Science Project

Mad? Mad Genius?

Who can say for sure?

The Saturday night show was set against a backdrop that called to mind the confluence of a carnival sideshow and a burlesque theater. There was a Thumbelina-size woman in jeans and a nearly transparent blouse and a gentleman in yard-long, auburn dreadlocks who looked like a Rastafarian Rumpelstiltskin. Redheaded twin girls wore complementary gold party dresses. The models, as always, were chosen for their unusual physical attributes. But instead of selecting only aberrantly tall young women who weigh 110 pounds, there were beanpole men, tiny old folks, models with jet-black skin and others almost as pale as an albino. The extremes of humanity were drawn together in a celebration of diversity. It was fashion taking on some of its worse biases: fat, old and ugly.

And it was uncomfortable.

The audience laughed. One woman in the audience jerked fitfully back and forth, she was so overwhelmed with amusement. Some people pointed and howled in hysterics. Others applauded appreciatively, offering the models encouragement for stepping into the spotlight — a daunting task even for those who do it five or six times a day.

A single-page handout left on each seat underscored Galliano’s intention, printed with the lyrics to a song familiar to anyone who’d ever been to Sunday school: "Jesus loves the little children / All the children of the world. / Red and yellow, black and white, / They are precious in His sight. / Jesus loves the little children of the world."

Regardless, Galliano will never be accused of subtlety.

Mad? Mad Genius? Read More »

Possum Trot Triangle* Boy Makes Good

Don’t you just love it when your sister tells funny stories about almost killing you when you were kids? Especially if you just won a Nobel prize? The AP picks up a localized story from Paducah:

"We made mud pies, and I remember one time I almost killed him," she said. "We were playing in a sandbox and he made me eat some sand. So I then made him eat it, and he almost choked."

Berry didn’t detect anything special about her brother, Robert Grubbs, or have any hint that he’d win a Nobel Prize.

But, Grubbs did just that. The Royal Swedish Academy of Sciences on Wednesday awarded the Nobel Prize in chemistry to Grubbs and two others for their development of the metathesis method in organic synthesis.

*Grubbs was born in the Howard’s Grove community of Marshall County, which he described as part of the Gilbertsville-Calvert City-Possum Trot triangle.

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Honest Abe Lincoln’s Zombie Contingency Plan

From the NYT story on the recreation of the Great Influenza pandemic strain:

But Dr. Jeffery Taubenberger, chief of the molecular pathology department at the Armed Forces Institute of Pathology in Washington, had an idea for finding that ancient virus. He recalled that his institute had a warehouse of autopsy tissue, established by President Lincoln.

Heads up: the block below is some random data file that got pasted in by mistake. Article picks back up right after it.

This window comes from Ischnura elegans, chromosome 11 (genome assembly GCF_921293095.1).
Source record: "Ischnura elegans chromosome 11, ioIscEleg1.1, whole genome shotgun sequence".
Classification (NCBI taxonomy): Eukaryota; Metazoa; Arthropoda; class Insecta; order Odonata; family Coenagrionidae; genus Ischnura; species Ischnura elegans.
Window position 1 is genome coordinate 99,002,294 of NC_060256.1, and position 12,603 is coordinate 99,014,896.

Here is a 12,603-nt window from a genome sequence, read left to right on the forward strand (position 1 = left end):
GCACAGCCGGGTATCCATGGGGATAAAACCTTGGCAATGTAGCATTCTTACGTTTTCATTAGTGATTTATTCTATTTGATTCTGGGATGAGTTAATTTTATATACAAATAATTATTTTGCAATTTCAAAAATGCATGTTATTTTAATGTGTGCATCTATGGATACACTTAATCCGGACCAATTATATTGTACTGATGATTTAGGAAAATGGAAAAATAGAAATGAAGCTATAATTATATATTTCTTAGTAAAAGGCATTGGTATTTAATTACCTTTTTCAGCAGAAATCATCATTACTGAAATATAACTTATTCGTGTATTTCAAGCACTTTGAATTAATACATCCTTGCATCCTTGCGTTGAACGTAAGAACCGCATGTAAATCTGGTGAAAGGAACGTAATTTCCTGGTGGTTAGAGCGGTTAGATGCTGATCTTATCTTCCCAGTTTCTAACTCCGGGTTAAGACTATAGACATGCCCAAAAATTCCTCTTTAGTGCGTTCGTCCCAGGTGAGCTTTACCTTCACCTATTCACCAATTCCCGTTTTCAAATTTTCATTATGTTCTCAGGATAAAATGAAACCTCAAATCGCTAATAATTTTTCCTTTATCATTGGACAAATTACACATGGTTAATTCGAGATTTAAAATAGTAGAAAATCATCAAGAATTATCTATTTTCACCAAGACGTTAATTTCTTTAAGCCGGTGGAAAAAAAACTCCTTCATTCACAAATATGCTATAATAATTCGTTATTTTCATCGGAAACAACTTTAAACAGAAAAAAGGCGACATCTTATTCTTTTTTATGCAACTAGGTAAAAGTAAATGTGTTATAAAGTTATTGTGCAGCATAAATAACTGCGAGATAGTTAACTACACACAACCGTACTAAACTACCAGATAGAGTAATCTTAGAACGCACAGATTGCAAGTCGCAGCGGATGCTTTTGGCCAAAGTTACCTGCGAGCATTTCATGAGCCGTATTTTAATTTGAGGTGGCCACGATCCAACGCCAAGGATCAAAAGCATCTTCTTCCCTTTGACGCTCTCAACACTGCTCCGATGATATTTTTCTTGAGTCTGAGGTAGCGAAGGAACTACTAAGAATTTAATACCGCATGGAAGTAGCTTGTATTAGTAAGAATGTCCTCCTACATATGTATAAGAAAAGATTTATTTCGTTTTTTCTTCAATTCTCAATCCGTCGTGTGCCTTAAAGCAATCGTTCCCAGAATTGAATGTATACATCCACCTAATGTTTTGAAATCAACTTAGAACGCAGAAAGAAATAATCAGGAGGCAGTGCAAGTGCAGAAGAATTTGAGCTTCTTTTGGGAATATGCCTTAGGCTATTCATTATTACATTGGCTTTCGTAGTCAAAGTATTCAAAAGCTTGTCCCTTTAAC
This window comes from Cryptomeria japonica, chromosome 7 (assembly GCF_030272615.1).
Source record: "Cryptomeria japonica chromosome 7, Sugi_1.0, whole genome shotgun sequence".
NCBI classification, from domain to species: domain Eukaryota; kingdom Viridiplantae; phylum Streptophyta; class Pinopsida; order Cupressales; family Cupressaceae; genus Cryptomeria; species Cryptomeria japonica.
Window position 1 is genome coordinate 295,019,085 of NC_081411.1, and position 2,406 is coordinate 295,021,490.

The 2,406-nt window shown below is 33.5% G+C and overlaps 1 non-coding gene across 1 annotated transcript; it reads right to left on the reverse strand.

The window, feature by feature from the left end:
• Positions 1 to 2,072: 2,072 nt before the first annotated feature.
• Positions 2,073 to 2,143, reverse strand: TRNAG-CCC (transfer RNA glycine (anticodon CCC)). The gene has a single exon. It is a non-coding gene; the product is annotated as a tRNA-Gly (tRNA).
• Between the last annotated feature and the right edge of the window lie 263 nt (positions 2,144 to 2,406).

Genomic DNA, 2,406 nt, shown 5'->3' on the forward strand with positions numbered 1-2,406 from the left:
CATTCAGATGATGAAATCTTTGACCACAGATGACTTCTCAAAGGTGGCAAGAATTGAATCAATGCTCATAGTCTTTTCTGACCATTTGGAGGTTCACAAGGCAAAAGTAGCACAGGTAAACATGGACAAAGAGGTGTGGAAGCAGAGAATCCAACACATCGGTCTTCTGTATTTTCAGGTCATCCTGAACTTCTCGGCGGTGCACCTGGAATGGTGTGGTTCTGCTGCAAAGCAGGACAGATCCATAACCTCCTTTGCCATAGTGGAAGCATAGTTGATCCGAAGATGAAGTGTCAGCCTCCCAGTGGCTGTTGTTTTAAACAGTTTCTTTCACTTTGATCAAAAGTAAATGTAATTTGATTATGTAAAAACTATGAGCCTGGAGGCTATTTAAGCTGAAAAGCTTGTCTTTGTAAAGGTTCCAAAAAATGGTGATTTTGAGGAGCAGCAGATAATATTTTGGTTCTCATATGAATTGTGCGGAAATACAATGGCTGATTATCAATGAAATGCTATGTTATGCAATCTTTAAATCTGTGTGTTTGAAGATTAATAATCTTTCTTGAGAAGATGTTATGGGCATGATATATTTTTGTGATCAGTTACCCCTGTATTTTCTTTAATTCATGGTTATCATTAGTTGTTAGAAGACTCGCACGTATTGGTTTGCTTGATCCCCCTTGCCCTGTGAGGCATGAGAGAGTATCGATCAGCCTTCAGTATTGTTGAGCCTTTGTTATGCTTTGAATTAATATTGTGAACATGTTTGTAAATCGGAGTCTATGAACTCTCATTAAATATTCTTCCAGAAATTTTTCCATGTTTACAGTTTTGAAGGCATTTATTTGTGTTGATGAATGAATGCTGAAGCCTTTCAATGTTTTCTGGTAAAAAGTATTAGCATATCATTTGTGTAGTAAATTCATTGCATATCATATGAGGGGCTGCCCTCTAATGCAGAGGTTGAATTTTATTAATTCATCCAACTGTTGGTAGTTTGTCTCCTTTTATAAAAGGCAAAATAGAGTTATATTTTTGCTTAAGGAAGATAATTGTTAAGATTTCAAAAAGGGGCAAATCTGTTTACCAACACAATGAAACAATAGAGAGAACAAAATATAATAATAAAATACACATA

Dr. Taubenberger investigated and found tissue from two soldiers who died of the 1918 flu, one in Massachusetts, one on Long Island. The tissue was snips of lung soaked in formalin and encased in little blocks of wax. In that tissue was the virus, broken and degraded, but there, untouched for nearly 80 years.

This just in: Lincoln planned to raise army of zombies.


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To Planet or Not a Planet

From a story in today’s NYT on evolving definitions of planethood:

Not only did the panel members disagree on the definition of a planet, at last report they could not even agree, it seemed, on whether they were making progress. Within the space of a few minutes the other week, I received one e-mail message from Dr. Marsden saying he was optimistic and another from Alan Boss of the Carnegie Institution of Washington complaining that his morning e-mail gave him no sense that they were close to bringing the issue to a close.

In another e-mail message, Dr. Boss described the process as "like trying to shovel frogs into a wheelbarrow – they keep jumping out again."

Scientists are so cute when they bicker.

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THEY ARE COMING FOR YOU, Pt. 2 (updated)

First giant squids, now zombies:

There has been a small outbreak of “zombism” in a small town near the border of Laos in North-Eastern Cambodia.

The culprit was discovered to be mosquitoes native to that region carrying a new strain of Malaria which thus far has a 100 percent mortality rate and kills victims in fewer than 2 days.

After death, this parasite is able to restart the heart of its victim for up to two hours after the initial demise of the person where the individual behaves in extremely violent ways from what is believed to be a combination of brain damage and a chemical released into blood during “resurrection.”

(Thanks, Melissa!)

Updated: By the way, April Fool’s! I got you early this year. (Actually, I’m completely gullible and believe anything that looks vaguely like a news story that is emailed to me. But I still love this story.)

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Natalie Angier weighs in on the human proclivity for cursing in a lengthy essay in the NYT:

"The Jacobean dramatist Ben Jonson peppered his plays with fackings and "peremptorie Asses," and Shakespeare could hardly quill a stanza without inserting profanities of the day like "zounds" or "sblood" – offensive contractions of "God’s wounds" and "God’s blood" – or some wondrous sexual pun.

The title "Much Ado About Nothing," Dr. McWhorter said, is a word play on "Much Ado About an O Thing," the O thing being a reference to female genitalia.

Even the quintessential Good Book abounds in naughty passages like the men in II Kings 18:27 who, as the comparatively tame King James translation puts it, "eat their own dung, and drink their own piss."

?*&! Read More »

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